EXTRA-CURRICULAR CONFLICTS  An article by Lexy Dryburgh

When I went to live in London I took few possessions, mostly clothes. So I was amazed to find amongst my things a yellowed newspaper article from the Gateway, the University of Alberta newspaper. Someone called Lexy Dryburgh wrote a rather interesting article. She is me, a twenty year old version. It is reproduced here. It seems I could write way back then. I find it weird beyond belief. I did not follow that career path even though I was provided the opportunity. Instead I seemed intent on marrying Garth McBride which I did some four years later. He was not supportive of my writing and remains extremely non-supportive. I wonder why? We have been divorced for decades. He now lives rather close by, in Victoria. I have not seen him since a day in London when he signed papers becoming the guarantor of my Canadian passport which is why I am here now. It is most strange.



by Lexy Dryburgh
“Students on the U of A campus tend to be apathetic, “ said Ken Clover, co-ordinator of students’ Union activities. “ There is a general  disinterest in student Union activities. For instance, Stan Kenton. “ This disinterest is not limited to SU activities – sports also bear the brunt of this disinterest. “
The senior students are too often to blame, “ Ken stated. He cited the example of football games. Despite all the promoting on Frosh Week, poor attendance of senior students discourages Frosh. Frosh begin to think no one else bothers so why should they?
“ School spirit is based largely on tradition, especially in the old British universities. Two or three  generations of the same family have often attended the same university. Ours is a relatively young  university and there are few even second generation students. “ Glover hopes with the influx of  more of these second generation students that school spirits will rise (i.e.. your share of school  spirit – reproduce!)
Why is school spirit important? Ken, munching on his apple pondered and then called in Peter Hyndman.
“God help this university. “)
Peter piped in with “It’s a cohesive unifying force which can spiritually weld a campus which in our case is both decentralised geographically and has a small percentage of students living on campus. “
Ken got back into the act by explaining ways in which this “force” can be brought into action. One is to have strong and competitive fraternity clubs. Another way, he felt, is to increase the number of frats or of frat members. This inter- fraternity spirit contributes a great deal to school spirit in many of the U. S. universities. Two examples of frat contribution, according to Ken are Jubilee Day (’58-’59) and the fact that most students’ council members are frat boys and girls.
Is school spirit essentially tied up with extra- curricular activities? “not necessarily, but I think it tends to be stronger when associated with extra- curricula as well as scholastic achievements. “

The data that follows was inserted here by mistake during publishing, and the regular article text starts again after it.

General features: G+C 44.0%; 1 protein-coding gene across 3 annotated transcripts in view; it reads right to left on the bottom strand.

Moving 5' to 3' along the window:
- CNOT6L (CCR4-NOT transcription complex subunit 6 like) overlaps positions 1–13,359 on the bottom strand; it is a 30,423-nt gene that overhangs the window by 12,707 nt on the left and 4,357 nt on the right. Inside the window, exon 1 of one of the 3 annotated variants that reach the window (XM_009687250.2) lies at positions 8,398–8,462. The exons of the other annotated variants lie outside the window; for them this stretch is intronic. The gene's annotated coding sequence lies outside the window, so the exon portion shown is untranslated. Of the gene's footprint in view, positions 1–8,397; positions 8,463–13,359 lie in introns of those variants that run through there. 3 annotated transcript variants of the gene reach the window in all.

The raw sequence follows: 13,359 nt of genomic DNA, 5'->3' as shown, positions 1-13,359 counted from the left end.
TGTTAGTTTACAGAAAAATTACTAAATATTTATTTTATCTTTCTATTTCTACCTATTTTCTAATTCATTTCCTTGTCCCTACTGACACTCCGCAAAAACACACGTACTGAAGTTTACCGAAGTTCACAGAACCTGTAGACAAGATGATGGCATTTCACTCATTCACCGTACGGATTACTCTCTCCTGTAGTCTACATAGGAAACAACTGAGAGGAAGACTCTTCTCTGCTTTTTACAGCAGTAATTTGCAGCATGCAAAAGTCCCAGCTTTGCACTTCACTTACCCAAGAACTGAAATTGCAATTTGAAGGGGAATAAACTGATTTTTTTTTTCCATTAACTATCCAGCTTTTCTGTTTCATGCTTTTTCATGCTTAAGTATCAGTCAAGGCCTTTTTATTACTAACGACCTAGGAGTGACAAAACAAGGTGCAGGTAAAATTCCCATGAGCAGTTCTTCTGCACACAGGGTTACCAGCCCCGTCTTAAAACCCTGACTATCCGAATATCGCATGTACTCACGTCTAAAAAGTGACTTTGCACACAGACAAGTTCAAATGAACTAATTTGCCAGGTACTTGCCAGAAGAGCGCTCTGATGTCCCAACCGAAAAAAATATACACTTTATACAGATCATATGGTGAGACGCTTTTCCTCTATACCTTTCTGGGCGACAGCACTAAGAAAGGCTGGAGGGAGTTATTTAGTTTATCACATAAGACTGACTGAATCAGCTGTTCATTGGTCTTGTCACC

Do we have too many extra- curricular activities? “No, I don’t think so. There are 96 clubs on campus but this many are needed because there are so many students with so many different interests. This way everyone can find his niche. Students rarely belong to more than three clubs and this need not be too many. “
“You get out of a club what you put into it, “ emphatically declares Glover, “It gives you a sense of responsibility as well as pleasure, “ In every extra- curricular activity a person must accept some responsibility. If no one accepted any responsibility Glover said, “God help this university!”
“Students’ Union could be disbanded and the members energies better expended, “ law professor W. H. Angus, former University of Toronto Students’ Union president emphatically stated, “Being through all this myself, on looking back I see that many of my own energies were wasted in a rather meaningless way. My time and others’ could have been more beneficially spent. “
Angus and English professor J. T. Jones agreed that extra- curricular activities are an intrinsic part of university life but fear they may outshine the reason we came to university.
“The clubs which centre around frivolity would be much better eliminated. “ said Angus, “this would rid campus of fifty percent of its clubs.”
Sports and recreational clubs got the worst seal of approval – as both felt that students need exercise and recreation. But, “there must be moderation in all things,” said Angus “not all sports and nothing else.”
Jones (once a Galewayite) feels that work on Galeway is too time consuming and people working  for it think the be all and end all is the damned deadline. (unfortunately for all concerned, I wasn’t  convinced.)
Angus feels that work on Galeway is beneficial as it encourages students to express their thoughts  and be more creative.
Jones said the main problem of extra- curricular activity is that it often tends to become another responsibility rather than relaxation and enjoyment. He felt that if a student keeps up with his school work he is “entitled to relax in any way he sees fit.”
Is school spirit tied up with extra- curricular activity?
First of all what is school spirit?
Jones admitted he didn’t know.
“ … the be all and end all is the damned deadline.”
Angus said, “to a great extent it is a great deal of organised nonsense. At present it comes from an outgrowth of juvenile morals and is adhered to through conformity.”
“An individual should have pride in a community entered around intellectual pursuits.” For this reason Angus feels that school spirit is not necessarily tied up with extra- curricular activities.
How do you rate the general level of conversation in Tuck or in SUB cafe? Mr. Jones said he hadn’t been been listening. Angus said “I am appalled at the level of conversation of most students. They are pre- occupied with petty social matters.”

Leave a Comment

Your email address will not be published. Required fields are marked *